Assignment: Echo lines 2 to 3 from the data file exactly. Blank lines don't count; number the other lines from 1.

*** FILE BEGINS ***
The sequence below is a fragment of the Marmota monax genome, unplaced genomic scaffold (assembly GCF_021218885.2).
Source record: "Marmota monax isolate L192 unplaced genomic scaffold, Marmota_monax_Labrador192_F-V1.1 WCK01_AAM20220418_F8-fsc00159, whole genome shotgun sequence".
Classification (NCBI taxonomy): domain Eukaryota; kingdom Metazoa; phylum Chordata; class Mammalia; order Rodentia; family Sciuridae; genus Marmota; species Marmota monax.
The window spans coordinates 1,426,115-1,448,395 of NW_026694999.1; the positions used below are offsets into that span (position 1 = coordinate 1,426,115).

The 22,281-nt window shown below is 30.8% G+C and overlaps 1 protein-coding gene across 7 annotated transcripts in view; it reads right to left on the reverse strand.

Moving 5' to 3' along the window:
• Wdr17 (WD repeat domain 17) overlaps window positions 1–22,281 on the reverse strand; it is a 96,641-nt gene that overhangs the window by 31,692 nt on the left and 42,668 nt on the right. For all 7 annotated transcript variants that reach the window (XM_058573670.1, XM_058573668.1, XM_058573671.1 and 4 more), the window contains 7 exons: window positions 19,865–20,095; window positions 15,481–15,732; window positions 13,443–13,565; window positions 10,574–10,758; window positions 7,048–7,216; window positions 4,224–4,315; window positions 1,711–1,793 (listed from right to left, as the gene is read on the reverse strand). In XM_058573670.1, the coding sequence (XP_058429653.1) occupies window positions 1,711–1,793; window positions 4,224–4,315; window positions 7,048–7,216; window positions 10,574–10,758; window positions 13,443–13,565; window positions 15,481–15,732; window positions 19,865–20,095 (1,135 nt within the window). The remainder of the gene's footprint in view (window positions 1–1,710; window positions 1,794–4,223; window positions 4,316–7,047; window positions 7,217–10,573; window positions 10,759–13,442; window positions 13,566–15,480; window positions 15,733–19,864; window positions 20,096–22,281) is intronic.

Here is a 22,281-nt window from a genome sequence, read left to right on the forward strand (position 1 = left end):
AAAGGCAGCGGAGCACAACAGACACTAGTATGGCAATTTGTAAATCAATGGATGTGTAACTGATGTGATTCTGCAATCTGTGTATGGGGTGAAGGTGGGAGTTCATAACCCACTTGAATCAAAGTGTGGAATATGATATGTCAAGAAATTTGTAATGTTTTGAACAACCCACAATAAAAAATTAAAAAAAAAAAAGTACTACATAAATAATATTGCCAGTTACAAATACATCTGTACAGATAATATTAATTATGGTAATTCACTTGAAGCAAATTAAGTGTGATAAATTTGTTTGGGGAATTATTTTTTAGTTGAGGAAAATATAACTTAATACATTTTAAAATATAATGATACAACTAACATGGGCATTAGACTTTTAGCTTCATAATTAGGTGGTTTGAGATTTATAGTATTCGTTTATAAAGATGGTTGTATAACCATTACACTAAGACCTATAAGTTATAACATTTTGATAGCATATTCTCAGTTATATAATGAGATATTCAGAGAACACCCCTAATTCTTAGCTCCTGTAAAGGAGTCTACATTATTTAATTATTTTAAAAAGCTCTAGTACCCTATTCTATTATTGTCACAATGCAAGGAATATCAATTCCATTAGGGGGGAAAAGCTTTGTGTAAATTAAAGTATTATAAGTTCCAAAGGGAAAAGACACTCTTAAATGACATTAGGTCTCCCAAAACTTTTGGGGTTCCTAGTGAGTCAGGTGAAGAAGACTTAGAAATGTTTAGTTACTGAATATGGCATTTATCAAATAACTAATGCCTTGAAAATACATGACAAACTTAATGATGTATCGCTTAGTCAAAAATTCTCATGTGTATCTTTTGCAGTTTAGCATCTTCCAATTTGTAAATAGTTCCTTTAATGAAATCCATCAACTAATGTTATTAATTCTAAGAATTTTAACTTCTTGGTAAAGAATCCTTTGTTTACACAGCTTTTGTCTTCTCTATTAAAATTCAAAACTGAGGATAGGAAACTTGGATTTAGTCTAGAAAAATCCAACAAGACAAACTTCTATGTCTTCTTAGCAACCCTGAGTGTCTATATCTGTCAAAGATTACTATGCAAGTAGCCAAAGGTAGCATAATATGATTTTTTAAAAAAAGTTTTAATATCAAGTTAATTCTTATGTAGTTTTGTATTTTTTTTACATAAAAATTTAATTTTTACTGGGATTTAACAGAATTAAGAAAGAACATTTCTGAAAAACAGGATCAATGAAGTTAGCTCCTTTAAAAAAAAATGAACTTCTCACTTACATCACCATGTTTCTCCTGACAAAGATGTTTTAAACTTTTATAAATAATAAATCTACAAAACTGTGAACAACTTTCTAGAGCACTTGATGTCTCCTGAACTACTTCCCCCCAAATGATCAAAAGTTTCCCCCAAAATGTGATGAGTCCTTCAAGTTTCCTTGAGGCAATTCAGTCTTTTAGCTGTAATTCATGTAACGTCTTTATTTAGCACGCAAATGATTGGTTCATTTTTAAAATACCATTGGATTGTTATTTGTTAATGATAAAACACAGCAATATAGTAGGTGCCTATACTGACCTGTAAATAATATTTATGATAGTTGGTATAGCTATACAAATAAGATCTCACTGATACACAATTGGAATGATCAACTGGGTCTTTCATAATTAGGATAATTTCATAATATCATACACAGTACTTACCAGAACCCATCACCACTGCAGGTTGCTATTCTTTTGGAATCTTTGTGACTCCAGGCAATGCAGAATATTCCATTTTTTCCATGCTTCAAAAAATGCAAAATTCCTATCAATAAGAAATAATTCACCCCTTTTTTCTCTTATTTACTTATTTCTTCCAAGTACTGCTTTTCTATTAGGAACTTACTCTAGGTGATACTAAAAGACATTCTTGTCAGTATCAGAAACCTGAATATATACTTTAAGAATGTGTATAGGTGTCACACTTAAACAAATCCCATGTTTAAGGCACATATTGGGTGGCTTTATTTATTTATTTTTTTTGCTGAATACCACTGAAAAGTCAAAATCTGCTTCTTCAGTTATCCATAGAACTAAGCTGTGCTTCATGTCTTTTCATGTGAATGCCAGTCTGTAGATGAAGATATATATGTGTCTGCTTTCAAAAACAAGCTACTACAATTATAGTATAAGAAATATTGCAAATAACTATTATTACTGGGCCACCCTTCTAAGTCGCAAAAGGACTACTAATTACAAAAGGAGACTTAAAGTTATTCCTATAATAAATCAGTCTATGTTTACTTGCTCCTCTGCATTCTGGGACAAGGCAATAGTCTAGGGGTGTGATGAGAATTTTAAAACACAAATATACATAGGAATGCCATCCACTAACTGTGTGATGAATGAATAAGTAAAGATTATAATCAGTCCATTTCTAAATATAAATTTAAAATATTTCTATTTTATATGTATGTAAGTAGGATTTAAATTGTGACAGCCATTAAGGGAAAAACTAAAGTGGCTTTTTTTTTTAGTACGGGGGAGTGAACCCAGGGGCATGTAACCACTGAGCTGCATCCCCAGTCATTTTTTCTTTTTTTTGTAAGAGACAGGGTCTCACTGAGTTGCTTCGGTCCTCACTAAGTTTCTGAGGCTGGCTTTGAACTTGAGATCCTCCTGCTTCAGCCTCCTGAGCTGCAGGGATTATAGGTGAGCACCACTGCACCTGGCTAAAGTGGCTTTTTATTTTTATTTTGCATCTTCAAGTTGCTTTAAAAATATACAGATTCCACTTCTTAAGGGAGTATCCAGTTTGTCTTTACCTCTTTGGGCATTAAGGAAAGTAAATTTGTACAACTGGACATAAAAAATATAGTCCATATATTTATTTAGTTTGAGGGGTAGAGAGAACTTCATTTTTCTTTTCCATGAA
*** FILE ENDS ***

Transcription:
Source record: "Marmota monax isolate L192 unplaced genomic scaffold, Marmota_monax_Labrador192_F-V1.1 WCK01_AAM20220418_F8-fsc00159, whole genome shotgun sequence".
Classification (NCBI taxonomy): domain Eukaryota; kingdom Metazoa; phylum Chordata; class Mammalia; order Rodentia; family Sciuridae; genus Marmota; species Marmota monax.